Culture

What’s not to love?

What’s not to love?

September 1, 2020
/ / /

Two years ago I reclaimed lindy hop dancing into my life. A beginner weekend course (a refresher from the few years I danced lindy hop almost twenty years prior), and then classes for three semesters and social dancing at that. Or… almost three semesters. The spring classes (10 classes constitute a semester) were cut short for obvious reasons (Corona, pandemic, social distancing) after the first three.

Today. The first of the remaining seven classes was held. One and a half hours of dancing. N o t the way it was. But… still. Dancing. The music. The sweat, laughter, struggle and flow. How I love it!

How I hope that we will find ways to make dancing a part of our actively lived culture again. Not to have to be afraid of it. Of being close to others. (Yes, measures were taken. Stay home if symptomatic, of course. No obligatory partner swopping, but if you want to swop, going for smaller groups of 2-3 couples. Wash hands. Sanitize them often. No touching of face. Well. You know the drill…)

Am I crazy for doing it?
Possibly. But I am not sure I’d remain sane n o t doing the things I love doing, not for long…

And here’s a clip of two others who also love it. It’s my favorite lindy clip, all categories.
The ease of these skilled dancers, the fun they have, the lovely music… what’s not to love?

Read More

At Play in the Fields of the Lord (book 9 of 12)

August 17, 2020
/ /
in Tip
/

”Holding his breath, swaying drunkenly beneath a bulb which illumined little more than grime and moisture, Moon stared awhile at the cement wall; it took just such a hopeless international latrine in the early hours of a morning, when a man was weak in the knees, short in the breath, numb in the forehead and rotten in the gut, to make him wonder where he was, how he got there, where he was going; he realized he did not know and never would. He had confronted his same latrine on every continent and not once had it come up with an answer; or rather, it always came up with the same answer, a such and gurgle of unspeakable vileness, a sort of self-satisfied low chuckling: Go to it, man, you’re pissing your life away.”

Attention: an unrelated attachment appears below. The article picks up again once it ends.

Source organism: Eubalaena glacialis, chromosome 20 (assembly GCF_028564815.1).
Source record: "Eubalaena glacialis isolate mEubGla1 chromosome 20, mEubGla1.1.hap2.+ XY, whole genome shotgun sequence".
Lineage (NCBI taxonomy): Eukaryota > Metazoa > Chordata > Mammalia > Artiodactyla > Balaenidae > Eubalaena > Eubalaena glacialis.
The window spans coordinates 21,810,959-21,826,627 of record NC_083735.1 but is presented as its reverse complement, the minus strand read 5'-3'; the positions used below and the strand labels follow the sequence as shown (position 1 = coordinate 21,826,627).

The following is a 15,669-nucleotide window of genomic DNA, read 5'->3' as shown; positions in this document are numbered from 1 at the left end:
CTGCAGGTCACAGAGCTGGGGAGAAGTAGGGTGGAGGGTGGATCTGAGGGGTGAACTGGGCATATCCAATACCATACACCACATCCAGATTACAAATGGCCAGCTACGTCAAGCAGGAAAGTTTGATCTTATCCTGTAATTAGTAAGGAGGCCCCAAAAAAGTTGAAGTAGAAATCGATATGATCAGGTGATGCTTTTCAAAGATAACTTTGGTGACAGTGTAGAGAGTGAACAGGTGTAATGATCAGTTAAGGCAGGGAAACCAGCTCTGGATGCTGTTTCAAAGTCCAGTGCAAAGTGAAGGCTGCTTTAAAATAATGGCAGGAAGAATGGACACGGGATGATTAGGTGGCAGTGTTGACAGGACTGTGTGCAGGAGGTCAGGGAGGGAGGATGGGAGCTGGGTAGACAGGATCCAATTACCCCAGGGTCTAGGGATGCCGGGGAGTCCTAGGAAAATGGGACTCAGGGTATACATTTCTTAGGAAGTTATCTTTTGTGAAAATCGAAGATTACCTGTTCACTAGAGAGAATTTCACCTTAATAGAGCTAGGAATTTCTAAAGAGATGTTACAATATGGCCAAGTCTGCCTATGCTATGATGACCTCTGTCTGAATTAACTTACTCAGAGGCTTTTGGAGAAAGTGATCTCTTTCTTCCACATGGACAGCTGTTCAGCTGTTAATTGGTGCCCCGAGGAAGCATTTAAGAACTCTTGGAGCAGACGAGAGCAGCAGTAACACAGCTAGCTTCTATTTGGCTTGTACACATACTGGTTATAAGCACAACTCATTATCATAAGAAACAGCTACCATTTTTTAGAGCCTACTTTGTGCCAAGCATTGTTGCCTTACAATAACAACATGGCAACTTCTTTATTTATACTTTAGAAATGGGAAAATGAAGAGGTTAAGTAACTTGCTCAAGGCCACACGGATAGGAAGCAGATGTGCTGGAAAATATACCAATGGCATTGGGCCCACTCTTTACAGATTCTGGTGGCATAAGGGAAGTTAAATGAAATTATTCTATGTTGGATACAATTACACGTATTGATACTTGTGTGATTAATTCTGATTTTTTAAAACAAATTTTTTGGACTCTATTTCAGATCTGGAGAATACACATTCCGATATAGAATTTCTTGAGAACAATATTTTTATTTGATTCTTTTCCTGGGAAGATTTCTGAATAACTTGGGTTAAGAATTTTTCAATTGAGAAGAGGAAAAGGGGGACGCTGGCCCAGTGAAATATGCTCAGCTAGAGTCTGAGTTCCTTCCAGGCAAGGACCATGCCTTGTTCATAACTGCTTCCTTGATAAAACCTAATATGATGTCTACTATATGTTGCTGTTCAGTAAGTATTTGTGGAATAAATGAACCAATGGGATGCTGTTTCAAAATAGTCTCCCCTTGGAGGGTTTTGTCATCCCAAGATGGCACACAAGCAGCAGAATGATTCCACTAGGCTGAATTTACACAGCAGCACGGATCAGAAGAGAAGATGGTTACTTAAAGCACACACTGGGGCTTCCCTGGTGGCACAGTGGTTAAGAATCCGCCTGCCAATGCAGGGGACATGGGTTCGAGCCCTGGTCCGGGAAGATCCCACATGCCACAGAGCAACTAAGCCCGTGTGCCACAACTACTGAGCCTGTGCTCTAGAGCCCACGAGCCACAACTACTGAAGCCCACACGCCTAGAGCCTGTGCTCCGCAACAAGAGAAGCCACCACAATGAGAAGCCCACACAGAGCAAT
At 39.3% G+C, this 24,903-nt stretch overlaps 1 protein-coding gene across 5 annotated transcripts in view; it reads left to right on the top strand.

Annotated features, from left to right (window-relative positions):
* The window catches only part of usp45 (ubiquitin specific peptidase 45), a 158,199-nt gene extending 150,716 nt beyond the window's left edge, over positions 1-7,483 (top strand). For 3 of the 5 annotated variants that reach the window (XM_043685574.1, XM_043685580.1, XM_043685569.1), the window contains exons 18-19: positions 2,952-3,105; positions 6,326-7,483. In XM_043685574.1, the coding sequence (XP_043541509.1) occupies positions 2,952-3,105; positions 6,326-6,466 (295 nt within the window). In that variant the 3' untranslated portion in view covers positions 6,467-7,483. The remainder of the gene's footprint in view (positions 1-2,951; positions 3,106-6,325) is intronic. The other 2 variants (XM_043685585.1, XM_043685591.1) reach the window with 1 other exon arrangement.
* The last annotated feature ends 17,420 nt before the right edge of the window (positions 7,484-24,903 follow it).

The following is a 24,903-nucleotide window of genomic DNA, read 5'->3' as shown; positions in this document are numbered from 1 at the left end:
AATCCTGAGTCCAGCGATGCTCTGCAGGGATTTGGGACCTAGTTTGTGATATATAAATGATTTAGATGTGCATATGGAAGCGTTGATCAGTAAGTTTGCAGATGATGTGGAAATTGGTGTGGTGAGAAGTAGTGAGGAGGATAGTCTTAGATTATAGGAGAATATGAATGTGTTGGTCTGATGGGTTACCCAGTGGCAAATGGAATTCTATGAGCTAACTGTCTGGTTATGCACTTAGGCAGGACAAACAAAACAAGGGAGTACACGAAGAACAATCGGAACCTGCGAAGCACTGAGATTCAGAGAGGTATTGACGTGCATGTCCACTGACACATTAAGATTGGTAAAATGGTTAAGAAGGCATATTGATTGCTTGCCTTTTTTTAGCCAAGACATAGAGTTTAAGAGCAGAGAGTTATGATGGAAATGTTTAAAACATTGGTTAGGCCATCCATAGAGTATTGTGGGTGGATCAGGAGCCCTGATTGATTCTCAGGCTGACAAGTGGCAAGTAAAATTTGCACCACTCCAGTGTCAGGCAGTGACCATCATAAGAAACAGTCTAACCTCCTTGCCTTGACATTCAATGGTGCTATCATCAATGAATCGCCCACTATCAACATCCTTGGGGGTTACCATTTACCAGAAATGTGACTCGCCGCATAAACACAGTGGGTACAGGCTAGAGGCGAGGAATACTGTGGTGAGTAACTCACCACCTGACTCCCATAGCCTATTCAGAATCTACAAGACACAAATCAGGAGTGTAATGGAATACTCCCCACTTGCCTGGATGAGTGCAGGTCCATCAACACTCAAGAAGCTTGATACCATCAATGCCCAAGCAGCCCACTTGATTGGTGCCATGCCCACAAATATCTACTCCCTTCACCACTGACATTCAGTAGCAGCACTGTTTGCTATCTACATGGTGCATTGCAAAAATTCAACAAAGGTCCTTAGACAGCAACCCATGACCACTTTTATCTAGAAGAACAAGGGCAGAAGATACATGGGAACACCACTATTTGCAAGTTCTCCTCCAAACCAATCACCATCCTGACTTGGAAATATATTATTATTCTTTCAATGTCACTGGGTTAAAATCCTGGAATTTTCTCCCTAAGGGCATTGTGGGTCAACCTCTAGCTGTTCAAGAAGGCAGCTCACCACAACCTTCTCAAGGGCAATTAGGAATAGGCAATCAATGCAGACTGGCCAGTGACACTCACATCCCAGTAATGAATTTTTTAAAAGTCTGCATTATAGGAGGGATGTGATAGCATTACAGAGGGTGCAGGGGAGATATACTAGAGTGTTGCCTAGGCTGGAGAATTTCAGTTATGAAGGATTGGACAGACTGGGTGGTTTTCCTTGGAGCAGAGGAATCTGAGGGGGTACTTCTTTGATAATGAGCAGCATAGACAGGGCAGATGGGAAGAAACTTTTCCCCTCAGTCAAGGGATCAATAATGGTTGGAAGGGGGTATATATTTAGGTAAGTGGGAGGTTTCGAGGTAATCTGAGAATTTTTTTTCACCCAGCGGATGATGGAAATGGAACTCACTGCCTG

I bought At Play in the Fields of the Lord by Peter Matthiessen in the mid-nineties, in Bangkok, Thailand, in an Asia Books bookstore. My brother lived in Thailand the last decade of the last century, and books were but one of the things I had a habit of bringing home with me (much rather books than the amoeba I took home a few years later). This book has managed not to get culled in my now-and-then book-culling events, but coming up on 2020 I decided its time was now. Either I read it, or I let the book go. I chose to read it.

”[…]; when his hands were in use, his whole face eased and softened, and a tentative humor would replace his tiresome sense of moral right. With the vanity evaporated, with sweat on his dirty face and his hip-pocket comb forgotten, the face took on a true handsomeness of strength.”